Looking to the future, in addition to the agricultural and pharmaceutical issues I mentioned, some other topics of interest to our business community could be investment, taxation, electronic commerce and textiles transshipment. As the new administration takes office, we should anticipate the continuation of an active negotiating agenda on these matters.
Let me finish the subject of our bilateral trade relationship by mentioning an issue which would undoubtedly be raised by someone’s question — the possible negotiation of a Free Trade Agreement (FTA) with the United States. USTR has never ruled out any mechanism to advance bilateral economic relations with Taiwan, including an FTA. However, the decision to move forward with any potential FTA partner requires that appropriate progress has been made in the bilateral trade agenda and that there is a broad consensus among key stakeholders in the government and private sector. Negotiation of an FTA with any economy will also require that Congress restore the President’s Trade Promotion Authority (Fast Track). That authority has expired. At this point in the U.S. Government transition, any major new trade initiative is a matter for President-elect Obama and his advisors to decide. Until the fundamental question of how the new U.S. President and Congress will deal with TPA and FTA’s is clarified, initiating dialogue with potential partners around the world, including with Taiwan would be premature.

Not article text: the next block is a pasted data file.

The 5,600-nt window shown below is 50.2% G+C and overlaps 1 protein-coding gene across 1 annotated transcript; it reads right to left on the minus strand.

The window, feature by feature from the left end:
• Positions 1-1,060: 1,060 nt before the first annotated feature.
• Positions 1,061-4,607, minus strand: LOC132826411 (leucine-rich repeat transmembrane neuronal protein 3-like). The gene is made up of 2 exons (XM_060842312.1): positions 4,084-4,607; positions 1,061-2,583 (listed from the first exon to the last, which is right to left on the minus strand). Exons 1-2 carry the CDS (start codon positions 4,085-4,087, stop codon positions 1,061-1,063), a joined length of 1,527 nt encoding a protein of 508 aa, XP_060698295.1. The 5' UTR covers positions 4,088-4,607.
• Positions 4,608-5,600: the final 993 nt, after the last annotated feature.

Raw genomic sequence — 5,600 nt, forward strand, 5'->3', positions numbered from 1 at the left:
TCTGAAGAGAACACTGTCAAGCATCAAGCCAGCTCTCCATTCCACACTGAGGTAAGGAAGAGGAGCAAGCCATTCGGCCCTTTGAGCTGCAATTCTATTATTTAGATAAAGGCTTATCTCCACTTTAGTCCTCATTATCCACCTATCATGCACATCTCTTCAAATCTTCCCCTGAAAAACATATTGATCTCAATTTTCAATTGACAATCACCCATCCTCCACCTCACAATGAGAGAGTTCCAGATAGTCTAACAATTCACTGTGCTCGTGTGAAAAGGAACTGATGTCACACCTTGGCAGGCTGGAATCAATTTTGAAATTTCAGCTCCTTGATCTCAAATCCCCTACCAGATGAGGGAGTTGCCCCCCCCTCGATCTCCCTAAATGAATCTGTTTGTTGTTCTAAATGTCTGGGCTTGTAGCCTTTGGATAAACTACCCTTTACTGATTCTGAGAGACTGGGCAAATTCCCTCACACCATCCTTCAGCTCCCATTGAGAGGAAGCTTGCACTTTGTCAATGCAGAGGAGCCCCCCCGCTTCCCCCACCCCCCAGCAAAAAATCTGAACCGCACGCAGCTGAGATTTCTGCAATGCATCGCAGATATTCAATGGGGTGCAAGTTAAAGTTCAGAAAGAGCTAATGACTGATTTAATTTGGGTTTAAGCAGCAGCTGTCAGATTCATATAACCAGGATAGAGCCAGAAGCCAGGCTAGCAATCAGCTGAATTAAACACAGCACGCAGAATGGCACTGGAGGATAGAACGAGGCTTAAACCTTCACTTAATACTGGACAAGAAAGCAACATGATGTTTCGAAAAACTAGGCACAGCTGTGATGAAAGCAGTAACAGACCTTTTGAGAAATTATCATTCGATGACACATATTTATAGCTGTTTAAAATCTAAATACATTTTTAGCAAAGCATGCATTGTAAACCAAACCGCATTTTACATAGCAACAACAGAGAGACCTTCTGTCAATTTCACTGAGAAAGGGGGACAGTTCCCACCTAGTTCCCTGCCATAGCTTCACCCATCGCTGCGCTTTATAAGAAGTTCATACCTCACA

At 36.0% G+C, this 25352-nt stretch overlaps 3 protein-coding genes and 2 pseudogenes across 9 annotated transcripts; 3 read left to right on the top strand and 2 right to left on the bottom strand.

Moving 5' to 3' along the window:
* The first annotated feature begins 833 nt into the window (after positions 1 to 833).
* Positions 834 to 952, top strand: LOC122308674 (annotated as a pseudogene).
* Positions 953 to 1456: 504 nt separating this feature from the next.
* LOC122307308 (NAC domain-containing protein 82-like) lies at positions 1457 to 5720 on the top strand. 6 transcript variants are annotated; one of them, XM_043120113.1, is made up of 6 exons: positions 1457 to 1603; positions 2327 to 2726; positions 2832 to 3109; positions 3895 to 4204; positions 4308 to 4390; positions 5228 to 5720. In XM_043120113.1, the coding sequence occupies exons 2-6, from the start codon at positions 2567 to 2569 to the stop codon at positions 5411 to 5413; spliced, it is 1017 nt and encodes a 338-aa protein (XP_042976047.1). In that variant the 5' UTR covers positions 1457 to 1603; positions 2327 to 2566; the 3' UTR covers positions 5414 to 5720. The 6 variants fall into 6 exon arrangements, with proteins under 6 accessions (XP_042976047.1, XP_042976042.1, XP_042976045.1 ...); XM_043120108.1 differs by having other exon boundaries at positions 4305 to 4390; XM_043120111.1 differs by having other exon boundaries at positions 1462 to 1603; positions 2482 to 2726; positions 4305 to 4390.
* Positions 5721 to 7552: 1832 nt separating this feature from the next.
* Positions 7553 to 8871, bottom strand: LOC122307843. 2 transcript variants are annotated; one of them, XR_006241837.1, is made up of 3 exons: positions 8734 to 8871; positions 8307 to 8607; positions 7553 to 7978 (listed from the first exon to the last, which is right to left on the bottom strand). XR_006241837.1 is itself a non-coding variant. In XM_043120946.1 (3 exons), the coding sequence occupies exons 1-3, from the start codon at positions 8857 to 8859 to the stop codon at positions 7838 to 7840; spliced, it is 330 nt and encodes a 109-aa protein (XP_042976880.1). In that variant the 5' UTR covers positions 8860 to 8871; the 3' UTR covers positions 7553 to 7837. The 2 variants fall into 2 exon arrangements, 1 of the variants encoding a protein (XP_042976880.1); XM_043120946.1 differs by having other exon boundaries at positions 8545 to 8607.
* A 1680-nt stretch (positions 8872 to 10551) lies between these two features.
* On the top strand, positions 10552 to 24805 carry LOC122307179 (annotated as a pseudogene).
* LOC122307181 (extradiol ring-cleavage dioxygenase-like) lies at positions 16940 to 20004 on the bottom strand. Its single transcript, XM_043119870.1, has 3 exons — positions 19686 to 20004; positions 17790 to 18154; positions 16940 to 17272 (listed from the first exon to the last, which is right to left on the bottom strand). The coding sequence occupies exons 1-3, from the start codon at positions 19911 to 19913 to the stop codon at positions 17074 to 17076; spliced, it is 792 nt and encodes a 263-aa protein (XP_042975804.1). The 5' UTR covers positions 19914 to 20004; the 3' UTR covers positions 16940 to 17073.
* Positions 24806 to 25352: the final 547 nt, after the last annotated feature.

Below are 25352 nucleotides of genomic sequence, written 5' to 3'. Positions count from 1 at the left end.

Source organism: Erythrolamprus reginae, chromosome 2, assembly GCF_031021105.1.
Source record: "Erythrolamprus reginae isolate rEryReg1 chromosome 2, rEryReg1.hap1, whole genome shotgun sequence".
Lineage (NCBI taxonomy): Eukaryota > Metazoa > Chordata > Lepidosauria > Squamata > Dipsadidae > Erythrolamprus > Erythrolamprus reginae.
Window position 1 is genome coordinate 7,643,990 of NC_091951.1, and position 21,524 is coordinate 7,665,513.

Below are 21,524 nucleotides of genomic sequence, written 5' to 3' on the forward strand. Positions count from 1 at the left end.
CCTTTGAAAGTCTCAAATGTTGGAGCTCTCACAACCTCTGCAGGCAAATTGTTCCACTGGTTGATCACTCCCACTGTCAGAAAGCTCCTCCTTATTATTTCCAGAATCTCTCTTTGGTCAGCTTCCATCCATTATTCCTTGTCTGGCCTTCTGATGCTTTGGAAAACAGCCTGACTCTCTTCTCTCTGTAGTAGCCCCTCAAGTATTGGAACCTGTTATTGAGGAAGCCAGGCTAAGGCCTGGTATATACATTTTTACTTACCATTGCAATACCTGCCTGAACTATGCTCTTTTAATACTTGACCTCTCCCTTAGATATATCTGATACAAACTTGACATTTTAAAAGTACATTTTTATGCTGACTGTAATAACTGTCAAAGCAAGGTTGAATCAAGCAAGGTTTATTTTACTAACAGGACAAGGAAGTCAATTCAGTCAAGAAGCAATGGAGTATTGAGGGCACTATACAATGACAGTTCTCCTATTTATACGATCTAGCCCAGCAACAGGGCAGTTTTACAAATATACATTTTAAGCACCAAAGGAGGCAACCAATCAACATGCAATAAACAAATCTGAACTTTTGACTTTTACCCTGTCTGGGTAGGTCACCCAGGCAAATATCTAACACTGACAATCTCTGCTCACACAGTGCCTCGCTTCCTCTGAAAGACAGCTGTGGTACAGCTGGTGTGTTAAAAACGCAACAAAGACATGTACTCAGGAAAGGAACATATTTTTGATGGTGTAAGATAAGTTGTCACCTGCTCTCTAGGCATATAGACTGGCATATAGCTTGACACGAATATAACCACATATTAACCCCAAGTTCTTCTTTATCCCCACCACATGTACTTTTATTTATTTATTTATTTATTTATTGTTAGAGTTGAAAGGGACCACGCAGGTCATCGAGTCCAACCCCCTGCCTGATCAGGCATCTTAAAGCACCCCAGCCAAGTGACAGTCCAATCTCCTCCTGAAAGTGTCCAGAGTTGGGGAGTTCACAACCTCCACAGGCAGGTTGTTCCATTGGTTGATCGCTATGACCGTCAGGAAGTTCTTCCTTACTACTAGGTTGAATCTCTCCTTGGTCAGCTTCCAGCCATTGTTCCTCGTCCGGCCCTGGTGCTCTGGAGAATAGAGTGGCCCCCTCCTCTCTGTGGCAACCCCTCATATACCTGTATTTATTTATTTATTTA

Cross strait economic relations and agreements
We have recently seen the blossoming of the cross strait economic relationship to the benefit of business on both sides of the Taiwan Strait as well as in America. The first agreements reached were to have passenger charter flights four days per week and Mainland tour group visits to Taiwan. Passenger traffic began to flow under these agreements in early and mid July, although the volume of arriving Mainland tourists has still not lived up to earlier projections. These relatively easy agreements had been largely completed by negotiations between trade organizations in the last year of the Chen Shui-bian administration.